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You're the Cure on the Hill 2017: A Texas Perspective

At the end of June, more than 330 American Heart Association volunteers and staff from 46 states, including Texas, traveled to Washington, D.C. to advocate for federal research support and key legislation that will benefit Americans with cardiovascular disease (CVD). The advocates urged their members of Congress to prioritize National Institutes of Health (NIH) funding for heart and stroke research and to support bills that would expand access to stroke telemedicine (telestroke) and cardiac rehabilitation. They also encouraged their lawmakers to oppose the American Health Care Act or any Senate substitute that reduces access to affordable and adequate health care coverage. 


Each volunteer had a unique story and perspective to share, and we are grateful for our Texas advocates, who traveled over 1500 miles to Washington D.C., to advocate for heart-healthy and stroke-smart policies. On the Hill, they had a chance to share their unique perspectives with our Texas lawmakers. 

We had an amazing delegation of Texas advocates, each with a unique connection to cardiovascular diseases and a personal story to share. 

  • Allison D'Auteuil from Dallas. She volunteered with the American Heart Association to honor her father and daughter who both have congenital heart defects.
  • Catalina Berry from Austin. She sees the value and importance of leading a healthier lifestyle, in order to prevent illness, and participates with greater passion given that her Daddy is a heart attack survivor.
  • Christopher Pena from San Antonio. As a cardiovascular and cancer research scientist at UT Health in San Antonio. Given his career, he knows importance of cardiovascular research
  • Connie Kerr from Arlington. She is passionate about creating community change, in order to protect others and was instrumental in passing a smoke-free ordinance in her city. 
  • Courtney White from Missouri City. She is dedicated to advocating for policies that affect community health and the well-being of women, children, and families. 
  • Gisella Oliva from McKinney. She has been a volunteer for 25 years and has served in many capacities at the AHA, including volunteer, spokesperson, public speaker, advocate, and fundraiser. 
  • James Postl from Houston. He is the chairman-elect of the American Heart Association.
  • John D. Warner, M.D., MBA is from Dallas. He is the president-elect of the American Heart Association.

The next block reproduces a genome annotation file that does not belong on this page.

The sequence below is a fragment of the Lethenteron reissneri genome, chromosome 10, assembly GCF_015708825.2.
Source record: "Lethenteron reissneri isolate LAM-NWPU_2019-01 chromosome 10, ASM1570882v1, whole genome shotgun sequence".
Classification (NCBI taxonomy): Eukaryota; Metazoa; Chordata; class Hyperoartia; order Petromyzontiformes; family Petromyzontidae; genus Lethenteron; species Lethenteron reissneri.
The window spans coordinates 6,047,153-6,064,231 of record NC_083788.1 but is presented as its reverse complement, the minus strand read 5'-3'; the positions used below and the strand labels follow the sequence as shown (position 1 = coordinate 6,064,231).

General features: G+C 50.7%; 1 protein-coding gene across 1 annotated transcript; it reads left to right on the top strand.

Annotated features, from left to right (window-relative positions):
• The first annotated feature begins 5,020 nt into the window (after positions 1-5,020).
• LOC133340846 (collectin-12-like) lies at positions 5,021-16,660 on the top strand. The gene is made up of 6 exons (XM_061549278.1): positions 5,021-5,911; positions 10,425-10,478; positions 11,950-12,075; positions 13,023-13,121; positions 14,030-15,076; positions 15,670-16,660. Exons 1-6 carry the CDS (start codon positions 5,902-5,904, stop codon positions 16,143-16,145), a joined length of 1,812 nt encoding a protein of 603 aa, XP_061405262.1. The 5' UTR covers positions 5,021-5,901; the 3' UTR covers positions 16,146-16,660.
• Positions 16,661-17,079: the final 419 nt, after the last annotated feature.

• Mary Almendarez is from Houston. Mary believes all of us can make a difference by educating and assisting our communities, in order to combat heart-related problems
  • Maggie Brown is a youth advocate from Cedar Park. When she was 2 1/2, she had open heart surgery for an atrial septal defect and mitral valve cleft - the same heart defects her mom was born with.
  • Maureen Chase is from Cedar Park. Maureen is a heart disease survivor and her daughter and granddaughter have both had open heart surgeries due to congenital heart defects. 
  • Suzie Chase Brown is from Cedar Park. She enjoys every opportunity to talk about how all the women in her family have heart disease/defects and they encourage others to maintain heart-healthy habits.
  • Tiger Brown is a youth advocate from Cedar Park. He volunteers with the AHA because the most important women in my life (my grandmother, my mother and my little sister) have heart disease/defects.
  • Steve Kerr is from Arlington. He is married to Connie and has supported her advocacy efforts from city hall, to the state capitol, and all the way to the Hill. 
  • Tania Noelle Boughton is from Dallas. Tania has led volunteer efforts to increase access to healthy food, thereby decreasing childhood obesity in Texas through advocacy for the American Heart Association. 
  • Tara Robinson is from Fort Worth. Her motivation stems from her own personal experience with heart disease, which is why she raises her voice for a better tomorrow for heart disease and stroke policies.
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